Lytham was the last of England’s current top ten that I was yet to play, so naturally there’s a sense of anticipation of playing a course of this stature. It did not disappoint.
I’d visited the course nine years earlier to watch Ernie snatch the Open from Adam Scott and I may be hard pushed to say that the conditioning at Lytham during that week was any better than the day I played it. Fairways like carpet, pristine fringes, greens like velvet and immaculate pathways. Lytham was hands down the best presented golf course I have ever played.
Thankfully, Lytham is more than just an immaculately presented links. Indeed, this place is pretty special, and it would be a shame if the Open was taken away from the club. I’d previously heard negative remarks about the course being enclosed within a housing estate, but I feel that these are lazy comments. Everyone likes a links course to butt up against a beach with waves lapping against the dune-side, but the fact that the course is surrounded by houses only entered my mind on two or three occasions. You're kept captivated by what's going on in front of you at Lytham.
The land is ideal golfing ground too. Low lying dunes create visual interest and carve out the holes, and whilst the close to two hundred bunkers do give rise to Lytham’s infamy and add to the difficulty of the course, I would argue that only a handful of holes could be considered over-bunkered.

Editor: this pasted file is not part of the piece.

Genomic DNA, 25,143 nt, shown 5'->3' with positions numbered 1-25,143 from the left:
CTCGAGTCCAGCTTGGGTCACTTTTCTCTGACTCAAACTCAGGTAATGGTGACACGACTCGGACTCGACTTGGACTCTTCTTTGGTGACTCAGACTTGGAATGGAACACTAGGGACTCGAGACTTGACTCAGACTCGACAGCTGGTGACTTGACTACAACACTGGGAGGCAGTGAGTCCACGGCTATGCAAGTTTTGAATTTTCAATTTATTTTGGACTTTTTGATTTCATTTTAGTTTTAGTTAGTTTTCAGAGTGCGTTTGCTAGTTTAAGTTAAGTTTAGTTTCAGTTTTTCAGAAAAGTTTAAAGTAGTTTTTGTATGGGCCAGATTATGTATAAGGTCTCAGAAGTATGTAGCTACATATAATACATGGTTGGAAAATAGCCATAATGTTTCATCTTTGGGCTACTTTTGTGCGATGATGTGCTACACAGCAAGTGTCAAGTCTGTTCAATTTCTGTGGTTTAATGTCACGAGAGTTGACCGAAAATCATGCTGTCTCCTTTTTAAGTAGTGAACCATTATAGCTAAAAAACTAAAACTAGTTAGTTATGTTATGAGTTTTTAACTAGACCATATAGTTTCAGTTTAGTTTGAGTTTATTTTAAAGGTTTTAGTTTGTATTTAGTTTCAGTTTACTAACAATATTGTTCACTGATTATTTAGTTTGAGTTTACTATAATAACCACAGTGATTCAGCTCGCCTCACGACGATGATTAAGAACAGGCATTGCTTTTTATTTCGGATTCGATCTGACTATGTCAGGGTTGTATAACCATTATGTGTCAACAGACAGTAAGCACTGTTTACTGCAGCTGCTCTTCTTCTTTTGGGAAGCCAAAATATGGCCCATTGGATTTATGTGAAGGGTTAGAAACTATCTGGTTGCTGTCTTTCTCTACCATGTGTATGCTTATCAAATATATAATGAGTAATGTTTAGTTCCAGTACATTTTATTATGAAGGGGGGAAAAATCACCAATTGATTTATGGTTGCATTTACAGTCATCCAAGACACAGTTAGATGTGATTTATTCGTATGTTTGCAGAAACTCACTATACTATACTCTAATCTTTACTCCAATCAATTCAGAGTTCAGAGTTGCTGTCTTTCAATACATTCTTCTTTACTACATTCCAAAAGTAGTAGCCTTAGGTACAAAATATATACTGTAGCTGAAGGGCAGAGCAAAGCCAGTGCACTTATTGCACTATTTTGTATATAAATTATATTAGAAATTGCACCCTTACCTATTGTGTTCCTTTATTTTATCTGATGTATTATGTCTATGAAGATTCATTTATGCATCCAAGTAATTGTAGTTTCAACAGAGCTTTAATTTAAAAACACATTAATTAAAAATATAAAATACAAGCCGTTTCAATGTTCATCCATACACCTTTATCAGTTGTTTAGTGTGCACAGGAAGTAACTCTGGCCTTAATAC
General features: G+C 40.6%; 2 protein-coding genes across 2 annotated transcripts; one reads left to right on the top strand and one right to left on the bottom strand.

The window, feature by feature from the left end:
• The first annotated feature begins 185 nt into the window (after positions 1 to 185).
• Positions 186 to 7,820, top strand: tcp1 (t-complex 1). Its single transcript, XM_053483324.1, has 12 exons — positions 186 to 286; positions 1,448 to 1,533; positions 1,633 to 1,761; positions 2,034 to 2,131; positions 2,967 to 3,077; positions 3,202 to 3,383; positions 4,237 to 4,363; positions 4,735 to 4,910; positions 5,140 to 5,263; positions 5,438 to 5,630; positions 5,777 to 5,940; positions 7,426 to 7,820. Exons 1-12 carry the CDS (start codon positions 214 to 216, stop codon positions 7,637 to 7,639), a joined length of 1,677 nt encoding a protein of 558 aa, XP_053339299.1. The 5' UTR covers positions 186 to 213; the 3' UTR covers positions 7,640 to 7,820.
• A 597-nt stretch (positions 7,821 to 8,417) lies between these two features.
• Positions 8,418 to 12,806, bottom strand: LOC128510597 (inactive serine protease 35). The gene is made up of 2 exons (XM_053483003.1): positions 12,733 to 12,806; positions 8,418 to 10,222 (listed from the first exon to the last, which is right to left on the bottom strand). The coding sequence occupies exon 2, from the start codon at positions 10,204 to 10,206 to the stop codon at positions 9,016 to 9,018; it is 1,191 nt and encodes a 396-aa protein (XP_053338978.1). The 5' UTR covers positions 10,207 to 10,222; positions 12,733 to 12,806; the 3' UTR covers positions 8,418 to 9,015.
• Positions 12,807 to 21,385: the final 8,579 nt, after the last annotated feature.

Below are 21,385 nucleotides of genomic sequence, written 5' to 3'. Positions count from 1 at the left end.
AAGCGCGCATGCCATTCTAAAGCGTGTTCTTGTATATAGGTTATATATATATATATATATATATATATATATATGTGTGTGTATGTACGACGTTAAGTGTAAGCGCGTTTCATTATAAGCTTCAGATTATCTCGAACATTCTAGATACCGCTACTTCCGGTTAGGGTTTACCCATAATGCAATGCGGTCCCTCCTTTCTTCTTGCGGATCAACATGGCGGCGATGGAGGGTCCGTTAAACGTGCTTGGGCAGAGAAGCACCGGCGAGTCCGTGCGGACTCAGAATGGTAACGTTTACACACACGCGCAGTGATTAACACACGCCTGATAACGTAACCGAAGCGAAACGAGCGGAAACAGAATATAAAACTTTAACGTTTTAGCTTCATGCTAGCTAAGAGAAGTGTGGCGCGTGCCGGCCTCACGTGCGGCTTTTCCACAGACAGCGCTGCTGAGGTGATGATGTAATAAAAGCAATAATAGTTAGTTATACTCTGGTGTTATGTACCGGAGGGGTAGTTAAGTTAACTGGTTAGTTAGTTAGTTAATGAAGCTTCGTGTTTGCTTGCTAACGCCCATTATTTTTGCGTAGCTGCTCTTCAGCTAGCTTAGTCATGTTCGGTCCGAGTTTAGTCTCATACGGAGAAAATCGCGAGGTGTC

The opening few holes set you up for the stern test that is to come. Lytham demands a precise game. Large, contoured greens, shaven run-offs and thick rough keep you on your toes and the closing holes carry plenty of jeopardy that prevent you from ever feeling comfortable if you’re holding a score. There’s a lovely variety to the holes at Lytham, but it’s the middle of the round that will provide the fondest memories. The stretch from 7 through to 10 is one of the best within the Open rota. This sequence of holes starts with a gloriously bunkered long par five through the dunes and a railway lining the right hand side. No fewer than 15 bunkers are dotted through this hole. Then comes the wonderful 8th, the best par four on the course with a trio of cross bunkers wedged into the front of the green. Yet deception is everything on this hole as shortly after these bunkers is an area of dead ground before the putting surface that will naturally gobble up a ball from anyone fooled by the visual trickery of this approach when playing the course for the first time. 9 is just a wonderfully shaped par three. If this hole backed onto the seaside rather than suburbia, then it would be deemed to be amongst golf’s great short holes. 10 then wraps up this beautiful run of holes with some large mounding creating some visual intimidation and blindness to another clever hole.
Royal Lytham isn’t flawless. Not everyone will share the joy of playing the course that I did, but I’d advocate that this is a course well worthy of its top 100 world ranking. Oh, and make sure you try the sausage roll with a splash of mustard at the half-way house. It’s to die for.
Date: July 02, 2021